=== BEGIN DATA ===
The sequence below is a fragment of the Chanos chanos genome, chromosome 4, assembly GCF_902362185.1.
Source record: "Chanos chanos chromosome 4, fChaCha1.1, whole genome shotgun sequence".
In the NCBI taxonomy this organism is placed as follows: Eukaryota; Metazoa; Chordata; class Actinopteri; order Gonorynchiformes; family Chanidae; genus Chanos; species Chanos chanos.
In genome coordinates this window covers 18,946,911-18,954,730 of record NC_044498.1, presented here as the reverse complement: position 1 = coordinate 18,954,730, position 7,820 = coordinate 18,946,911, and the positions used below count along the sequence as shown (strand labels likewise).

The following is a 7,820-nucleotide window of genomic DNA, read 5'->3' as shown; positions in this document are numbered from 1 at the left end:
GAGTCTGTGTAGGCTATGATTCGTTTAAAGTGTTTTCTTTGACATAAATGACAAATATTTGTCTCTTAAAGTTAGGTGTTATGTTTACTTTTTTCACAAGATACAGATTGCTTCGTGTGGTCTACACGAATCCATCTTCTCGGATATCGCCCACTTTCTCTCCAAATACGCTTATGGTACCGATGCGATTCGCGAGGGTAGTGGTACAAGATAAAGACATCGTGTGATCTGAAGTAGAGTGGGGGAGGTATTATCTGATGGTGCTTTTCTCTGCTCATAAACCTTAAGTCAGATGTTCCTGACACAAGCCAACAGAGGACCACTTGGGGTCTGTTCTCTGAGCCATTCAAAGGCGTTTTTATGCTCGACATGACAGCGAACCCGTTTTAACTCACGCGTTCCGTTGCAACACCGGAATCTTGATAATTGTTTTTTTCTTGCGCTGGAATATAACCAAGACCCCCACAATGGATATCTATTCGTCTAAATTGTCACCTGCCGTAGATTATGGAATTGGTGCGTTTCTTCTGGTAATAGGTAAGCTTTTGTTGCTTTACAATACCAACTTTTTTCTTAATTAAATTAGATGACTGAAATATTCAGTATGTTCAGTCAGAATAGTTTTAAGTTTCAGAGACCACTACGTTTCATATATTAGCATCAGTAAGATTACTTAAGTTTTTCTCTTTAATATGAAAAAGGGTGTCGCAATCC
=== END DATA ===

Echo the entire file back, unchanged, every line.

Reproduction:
The sequence below is a fragment of the Chanos chanos genome, chromosome 4, assembly GCF_902362185.1.
Source record: "Chanos chanos chromosome 4, fChaCha1.1, whole genome shotgun sequence".
In the NCBI taxonomy this organism is placed as follows: Eukaryota; Metazoa; Chordata; class Actinopteri; order Gonorynchiformes; family Chanidae; genus Chanos; species Chanos chanos.
In genome coordinates this window covers 18,946,911-18,954,730 of record NC_044498.1, presented here as the reverse complement: position 1 = coordinate 18,954,730, position 7,820 = coordinate 18,946,911, and the positions used below count along the sequence as shown (strand labels likewise).

The following is a 7,820-nucleotide window of genomic DNA, read 5'->3' as shown; positions in this document are numbered from 1 at the left end:
GAGTCTGTGTAGGCTATGATTCGTTTAAAGTGTTTTCTTTGACATAAATGACAAATATTTGTCTCTTAAAGTTAGGTGTTATGTTTACTTTTTTCACAAGATACAGATTGCTTCGTGTGGTCTACACGAATCCATCTTCTCGGATATCGCCCACTTTCTCTCCAAATACGCTTATGGTACCGATGCGATTCGCGAGGGTAGTGGTACAAGATAAAGACATCGTGTGATCTGAAGTAGAGTGGGGGAGGTATTATCTGATGGTGCTTTTCTCTGCTCATAAACCTTAAGTCAGATGTTCCTGACACAAGCCAACAGAGGACCACTTGGGGTCTGTTCTCTGAGCCATTCAAAGGCGTTTTTATGCTCGACATGACAGCGAACCCGTTTTAACTCACGCGTTCCGTTGCAACACCGGAATCTTGATAATTGTTTTTTTCTTGCGCTGGAATATAACCAAGACCCCCACAATGGATATCTATTCGTCTAAATTGTCACCTGCCGTAGATTATGGAATTGGTGCGTTTCTTCTGGTAATAGGTAAGCTTTTGTTGCTTTACAATACCAACTTTTTTCTTAATTAAATTAGATGACTGAAATATTCAGTATGTTCAGTCAGAATAGTTTTAAGTTTCAGAGACCACTACGTTTCATATATTAGCATCAGTAAGATTACTTAAGTTTTTCTCTTTAATATGAAAAAGGGTGTCGCAATCC